5. How lucky that mama is to have a friend like you who is ready and able to jump in and give such loving attention to her child!! The Rescue Squad in action!!
    You may also want to mention our upcoming Teleseminar for parents of more than one child…

    I think you already answered half your question (it is one that many parents have) and are on the right track. If you think she needs to release emotions and you think she’s eaten enough in the recent past (last hour or so), try NOT offering the breast, hold her and allow her feelings to come. See what you notice about her body as you listen. Does she make better eye contact? Is there tension releasing? Does she seem to melt or soften into you? Here is a link to a great article about listening to infants about nursing

  6. Ravid Aisenman Abramsohn - Hand in Hand Trainer, Israel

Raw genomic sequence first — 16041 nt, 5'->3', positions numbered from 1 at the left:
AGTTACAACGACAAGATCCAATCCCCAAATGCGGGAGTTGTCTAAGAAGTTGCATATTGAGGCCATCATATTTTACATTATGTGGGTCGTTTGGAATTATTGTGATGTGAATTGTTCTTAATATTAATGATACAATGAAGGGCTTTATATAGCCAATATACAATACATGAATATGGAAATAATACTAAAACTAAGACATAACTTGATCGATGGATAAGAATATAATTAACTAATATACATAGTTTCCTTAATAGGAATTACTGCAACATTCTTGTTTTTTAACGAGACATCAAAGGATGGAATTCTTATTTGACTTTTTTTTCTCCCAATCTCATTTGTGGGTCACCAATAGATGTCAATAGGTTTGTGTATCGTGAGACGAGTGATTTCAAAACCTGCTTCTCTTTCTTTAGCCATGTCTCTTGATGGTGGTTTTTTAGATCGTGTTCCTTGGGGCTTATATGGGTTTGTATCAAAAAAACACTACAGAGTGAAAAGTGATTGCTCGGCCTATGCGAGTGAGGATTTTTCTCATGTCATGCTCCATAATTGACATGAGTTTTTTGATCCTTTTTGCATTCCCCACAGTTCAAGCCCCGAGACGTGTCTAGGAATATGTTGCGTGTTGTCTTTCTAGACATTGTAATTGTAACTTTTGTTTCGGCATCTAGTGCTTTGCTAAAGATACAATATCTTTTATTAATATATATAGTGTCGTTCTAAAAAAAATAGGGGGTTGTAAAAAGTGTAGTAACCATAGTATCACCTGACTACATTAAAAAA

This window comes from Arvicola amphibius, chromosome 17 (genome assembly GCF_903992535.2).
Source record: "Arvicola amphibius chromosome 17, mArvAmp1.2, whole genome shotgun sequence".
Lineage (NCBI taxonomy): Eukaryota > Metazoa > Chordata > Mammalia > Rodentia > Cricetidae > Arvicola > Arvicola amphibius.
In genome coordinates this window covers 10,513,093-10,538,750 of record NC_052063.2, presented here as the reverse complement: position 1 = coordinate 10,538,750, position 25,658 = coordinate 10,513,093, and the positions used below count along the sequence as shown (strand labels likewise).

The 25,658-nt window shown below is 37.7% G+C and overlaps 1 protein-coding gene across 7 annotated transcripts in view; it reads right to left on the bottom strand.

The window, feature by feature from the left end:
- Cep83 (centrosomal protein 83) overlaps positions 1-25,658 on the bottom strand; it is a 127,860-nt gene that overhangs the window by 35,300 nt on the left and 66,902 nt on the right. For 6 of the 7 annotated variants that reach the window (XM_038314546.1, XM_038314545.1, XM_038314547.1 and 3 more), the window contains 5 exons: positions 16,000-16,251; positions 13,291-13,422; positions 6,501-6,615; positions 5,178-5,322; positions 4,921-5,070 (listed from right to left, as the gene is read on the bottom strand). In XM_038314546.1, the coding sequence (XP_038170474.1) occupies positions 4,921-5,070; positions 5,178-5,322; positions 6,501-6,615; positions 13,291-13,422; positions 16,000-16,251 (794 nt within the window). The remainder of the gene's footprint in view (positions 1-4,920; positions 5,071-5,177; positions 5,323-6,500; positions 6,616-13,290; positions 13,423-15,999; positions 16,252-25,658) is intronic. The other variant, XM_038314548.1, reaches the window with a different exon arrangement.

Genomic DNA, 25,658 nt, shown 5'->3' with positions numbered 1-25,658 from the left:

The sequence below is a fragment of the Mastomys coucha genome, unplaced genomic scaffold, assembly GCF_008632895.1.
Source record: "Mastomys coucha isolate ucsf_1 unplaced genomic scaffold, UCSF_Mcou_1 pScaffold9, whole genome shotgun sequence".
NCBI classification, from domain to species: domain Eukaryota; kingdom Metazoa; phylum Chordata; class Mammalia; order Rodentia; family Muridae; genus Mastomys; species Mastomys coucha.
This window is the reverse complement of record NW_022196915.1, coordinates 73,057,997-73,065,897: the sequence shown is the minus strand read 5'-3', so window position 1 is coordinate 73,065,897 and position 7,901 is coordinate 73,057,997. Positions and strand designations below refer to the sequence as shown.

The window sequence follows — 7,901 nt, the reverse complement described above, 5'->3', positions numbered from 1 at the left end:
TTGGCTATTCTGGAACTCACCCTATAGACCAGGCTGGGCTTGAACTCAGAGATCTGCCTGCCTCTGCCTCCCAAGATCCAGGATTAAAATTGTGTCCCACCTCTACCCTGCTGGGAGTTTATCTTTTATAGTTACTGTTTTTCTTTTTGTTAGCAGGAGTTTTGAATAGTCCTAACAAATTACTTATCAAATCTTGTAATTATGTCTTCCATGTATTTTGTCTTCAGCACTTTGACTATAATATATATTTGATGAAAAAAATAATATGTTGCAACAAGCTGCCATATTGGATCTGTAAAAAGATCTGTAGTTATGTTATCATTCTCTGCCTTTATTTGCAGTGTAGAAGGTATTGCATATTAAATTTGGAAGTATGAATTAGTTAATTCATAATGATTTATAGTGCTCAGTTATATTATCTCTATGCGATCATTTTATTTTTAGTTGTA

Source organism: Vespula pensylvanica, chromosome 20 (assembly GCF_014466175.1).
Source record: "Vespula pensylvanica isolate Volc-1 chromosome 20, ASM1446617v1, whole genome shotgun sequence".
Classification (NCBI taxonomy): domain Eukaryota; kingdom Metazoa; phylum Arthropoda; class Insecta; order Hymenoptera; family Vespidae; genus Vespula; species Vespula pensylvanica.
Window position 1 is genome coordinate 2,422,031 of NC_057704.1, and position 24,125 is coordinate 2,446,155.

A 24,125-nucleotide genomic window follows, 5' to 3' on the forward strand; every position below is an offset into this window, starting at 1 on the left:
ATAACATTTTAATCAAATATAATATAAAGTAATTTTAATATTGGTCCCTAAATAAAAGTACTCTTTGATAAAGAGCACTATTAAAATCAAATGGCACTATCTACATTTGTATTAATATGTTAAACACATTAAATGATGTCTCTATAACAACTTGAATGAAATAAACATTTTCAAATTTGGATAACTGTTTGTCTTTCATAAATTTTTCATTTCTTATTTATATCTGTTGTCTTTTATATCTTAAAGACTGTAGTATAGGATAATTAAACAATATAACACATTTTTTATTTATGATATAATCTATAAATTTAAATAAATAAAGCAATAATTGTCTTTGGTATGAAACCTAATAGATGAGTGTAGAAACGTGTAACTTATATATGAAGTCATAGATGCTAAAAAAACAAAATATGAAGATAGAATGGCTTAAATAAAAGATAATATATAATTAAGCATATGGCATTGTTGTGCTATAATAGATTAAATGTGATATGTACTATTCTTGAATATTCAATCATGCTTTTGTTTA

Dear good moms, Thank you for your comments!

    Emma, please take a look at Patty’s article “Listening to Nursing Children” (link below). It has all the information you need to guide you through this very confusing situation where we’re not sure if we are dealing with a hungry baby or a baby who’s just looking for somone to help her release feelings.

    As for your question Sarah, my friend in this post knew a little bit about the ‘Listening Tools’, but she was still hesitant and was’t sure if and how it would work. She was thrilled to see the difference it made for her baby (!). You might want to offer your friend some of the reading materials at first (the ‘Crying ‘ booklet or maybe ‘How Childrens Emotions Work’) or maybe just start with giving your friend some Listening time asking her how she feels when her child cries.